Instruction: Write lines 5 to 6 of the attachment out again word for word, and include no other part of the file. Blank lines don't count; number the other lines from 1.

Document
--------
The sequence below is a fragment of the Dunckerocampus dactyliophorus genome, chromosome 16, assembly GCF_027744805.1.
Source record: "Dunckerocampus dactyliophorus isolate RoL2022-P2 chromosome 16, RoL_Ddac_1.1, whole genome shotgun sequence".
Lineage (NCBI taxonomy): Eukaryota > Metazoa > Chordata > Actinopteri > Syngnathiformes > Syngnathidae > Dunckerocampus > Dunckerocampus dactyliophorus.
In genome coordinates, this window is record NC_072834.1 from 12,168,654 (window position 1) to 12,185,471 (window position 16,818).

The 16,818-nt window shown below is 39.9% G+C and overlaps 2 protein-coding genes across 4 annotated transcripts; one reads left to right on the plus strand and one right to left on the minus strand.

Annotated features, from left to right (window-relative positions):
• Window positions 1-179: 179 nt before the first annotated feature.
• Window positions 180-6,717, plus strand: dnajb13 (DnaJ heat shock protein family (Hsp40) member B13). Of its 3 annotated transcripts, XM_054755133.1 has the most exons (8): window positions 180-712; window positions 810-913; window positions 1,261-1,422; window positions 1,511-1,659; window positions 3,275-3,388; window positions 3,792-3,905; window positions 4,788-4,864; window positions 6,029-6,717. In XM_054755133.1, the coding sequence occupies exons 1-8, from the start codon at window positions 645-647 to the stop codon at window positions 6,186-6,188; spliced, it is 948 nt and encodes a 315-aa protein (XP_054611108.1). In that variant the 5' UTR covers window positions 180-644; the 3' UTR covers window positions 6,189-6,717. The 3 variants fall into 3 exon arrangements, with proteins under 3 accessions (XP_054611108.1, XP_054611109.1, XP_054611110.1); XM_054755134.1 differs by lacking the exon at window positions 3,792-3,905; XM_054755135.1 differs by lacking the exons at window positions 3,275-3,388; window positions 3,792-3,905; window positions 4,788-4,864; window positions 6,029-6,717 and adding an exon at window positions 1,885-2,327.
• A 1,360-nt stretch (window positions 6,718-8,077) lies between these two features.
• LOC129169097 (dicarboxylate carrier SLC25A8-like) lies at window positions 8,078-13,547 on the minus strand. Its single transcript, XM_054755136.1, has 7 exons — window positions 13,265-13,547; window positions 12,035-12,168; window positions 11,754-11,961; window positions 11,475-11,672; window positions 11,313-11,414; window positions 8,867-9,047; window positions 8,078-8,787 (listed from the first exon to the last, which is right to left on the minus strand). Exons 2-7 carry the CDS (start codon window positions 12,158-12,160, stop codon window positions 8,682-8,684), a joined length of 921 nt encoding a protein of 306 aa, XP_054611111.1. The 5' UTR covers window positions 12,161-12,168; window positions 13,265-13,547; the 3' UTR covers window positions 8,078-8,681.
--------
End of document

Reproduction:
The 16,818-nt window shown below is 39.9% G+C and overlaps 2 protein-coding genes across 4 annotated transcripts; one reads left to right on the plus strand and one right to left on the minus strand.

Annotated features, from left to right (window-relative positions):